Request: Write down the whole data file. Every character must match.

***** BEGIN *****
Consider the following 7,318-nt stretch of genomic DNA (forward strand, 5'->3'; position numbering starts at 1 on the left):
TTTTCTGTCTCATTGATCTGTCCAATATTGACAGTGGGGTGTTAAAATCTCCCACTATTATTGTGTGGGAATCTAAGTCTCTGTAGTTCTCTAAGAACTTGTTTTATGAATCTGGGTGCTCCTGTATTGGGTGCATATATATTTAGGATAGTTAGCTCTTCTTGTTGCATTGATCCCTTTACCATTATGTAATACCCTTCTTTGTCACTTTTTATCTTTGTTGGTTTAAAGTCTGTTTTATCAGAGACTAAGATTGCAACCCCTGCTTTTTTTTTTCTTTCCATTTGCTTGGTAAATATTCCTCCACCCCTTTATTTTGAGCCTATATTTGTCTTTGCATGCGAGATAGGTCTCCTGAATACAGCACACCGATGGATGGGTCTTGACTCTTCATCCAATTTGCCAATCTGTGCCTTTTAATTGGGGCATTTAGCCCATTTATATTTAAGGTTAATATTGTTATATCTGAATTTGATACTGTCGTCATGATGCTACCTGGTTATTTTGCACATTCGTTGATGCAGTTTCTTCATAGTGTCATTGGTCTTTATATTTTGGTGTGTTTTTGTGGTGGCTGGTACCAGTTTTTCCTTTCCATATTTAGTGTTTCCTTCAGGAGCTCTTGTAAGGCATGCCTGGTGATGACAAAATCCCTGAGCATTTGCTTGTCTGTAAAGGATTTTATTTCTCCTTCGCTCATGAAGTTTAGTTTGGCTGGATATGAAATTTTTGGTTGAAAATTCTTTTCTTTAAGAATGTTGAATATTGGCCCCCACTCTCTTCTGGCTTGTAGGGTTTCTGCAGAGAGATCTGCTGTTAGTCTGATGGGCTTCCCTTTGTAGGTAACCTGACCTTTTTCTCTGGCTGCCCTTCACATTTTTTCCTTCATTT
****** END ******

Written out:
Consider the following 7,318-nt stretch of genomic DNA (forward strand, 5'->3'; position numbering starts at 1 on the left):
TTTTCTGTCTCATTGATCTGTCCAATATTGACAGTGGGGTGTTAAAATCTCCCACTATTATTGTGTGGGAATCTAAGTCTCTGTAGTTCTCTAAGAACTTGTTTTATGAATCTGGGTGCTCCTGTATTGGGTGCATATATATTTAGGATAGTTAGCTCTTCTTGTTGCATTGATCCCTTTACCATTATGTAATACCCTTCTTTGTCACTTTTTATCTTTGTTGGTTTAAAGTCTGTTTTATCAGAGACTAAGATTGCAACCCCTGCTTTTTTTTTTCTTTCCATTTGCTTGGTAAATATTCCTCCACCCCTTTATTTTGAGCCTATATTTGTCTTTGCATGCGAGATAGGTCTCCTGAATACAGCACACCGATGGATGGGTCTTGACTCTTCATCCAATTTGCCAATCTGTGCCTTTTAATTGGGGCATTTAGCCCATTTATATTTAAGGTTAATATTGTTATATCTGAATTTGATACTGTCGTCATGATGCTACCTGGTTATTTTGCACATTCGTTGATGCAGTTTCTTCATAGTGTCATTGGTCTTTATATTTTGGTGTGTTTTTGTGGTGGCTGGTACCAGTTTTTCCTTTCCATATTTAGTGTTTCCTTCAGGAGCTCTTGTAAGGCATGCCTGGTGATGACAAAATCCCTGAGCATTTGCTTGTCTGTAAAGGATTTTATTTCTCCTTCGCTCATGAAGTTTAGTTTGGCTGGATATGAAATTTTTGGTTGAAAATTCTTTTCTTTAAGAATGTTGAATATTGGCCCCCACTCTCTTCTGGCTTGTAGGGTTTCTGCAGAGAGATCTGCTGTTAGTCTGATGGGCTTCCCTTTGTAGGTAACCTGACCTTTTTCTCTGGCTGCCCTTCACATTTTTTCCTTCATTT